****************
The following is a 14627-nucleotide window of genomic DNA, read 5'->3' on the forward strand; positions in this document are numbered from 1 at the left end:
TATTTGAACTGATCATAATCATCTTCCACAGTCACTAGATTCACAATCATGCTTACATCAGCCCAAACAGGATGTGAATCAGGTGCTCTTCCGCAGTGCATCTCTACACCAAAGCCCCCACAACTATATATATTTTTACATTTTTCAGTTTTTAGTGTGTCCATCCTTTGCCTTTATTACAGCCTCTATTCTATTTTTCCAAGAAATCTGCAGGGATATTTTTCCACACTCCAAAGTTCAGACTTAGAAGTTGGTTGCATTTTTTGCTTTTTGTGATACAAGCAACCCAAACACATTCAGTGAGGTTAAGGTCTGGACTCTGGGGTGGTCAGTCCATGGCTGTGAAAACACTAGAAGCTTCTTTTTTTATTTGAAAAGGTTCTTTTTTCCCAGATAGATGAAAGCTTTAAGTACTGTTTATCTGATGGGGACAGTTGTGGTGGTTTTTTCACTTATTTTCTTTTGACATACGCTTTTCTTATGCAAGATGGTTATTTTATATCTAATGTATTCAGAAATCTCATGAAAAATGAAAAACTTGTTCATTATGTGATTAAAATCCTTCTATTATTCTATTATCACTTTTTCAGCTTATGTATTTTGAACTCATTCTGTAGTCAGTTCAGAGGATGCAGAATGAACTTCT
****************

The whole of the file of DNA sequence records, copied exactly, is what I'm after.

The following is a 14627-nucleotide window of genomic DNA, read 5'->3' on the forward strand; positions in this document are numbered from 1 at the left end:
TATTTGAACTGATCATAATCATCTTCCACAGTCACTAGATTCACAATCATGCTTACATCAGCCCAAACAGGATGTGAATCAGGTGCTCTTCCGCAGTGCATCTCTACACCAAAGCCCCCACAACTATATATATTTTTACATTTTTCAGTTTTTAGTGTGTCCATCCTTTGCCTTTATTACAGCCTCTATTCTATTTTTCCAAGAAATCTGCAGGGATATTTTTCCACACTCCAAAGTTCAGACTTAGAAGTTGGTTGCATTTTTTGCTTTTTGTGATACAAGCAACCCAAACACATTCAGTGAGGTTAAGGTCTGGACTCTGGGGTGGTCAGTCCATGGCTGTGAAAACACTAGAAGCTTCTTTTTTTATTTGAAAAGGTTCTTTTTTCCCAGATAGATGAAAGCTTTAAGTACTGTTTATCTGATGGGGACAGTTGTGGTGGTTTTTTCACTTATTTTCTTTTGACATACGCTTTTCTTATGCAAGATGGTTATTTTATATCTAATGTATTCAGAAATCTCATGAAAAATGAAAAACTTGTTCATTATGTGATTAAAATCCTTCTATTATTCTATTATCACTTTTTCAGCTTATGTATTTTGAACTCATTCTGTAGTCAGTTCAGAGGATGCAGAATGAACTTCT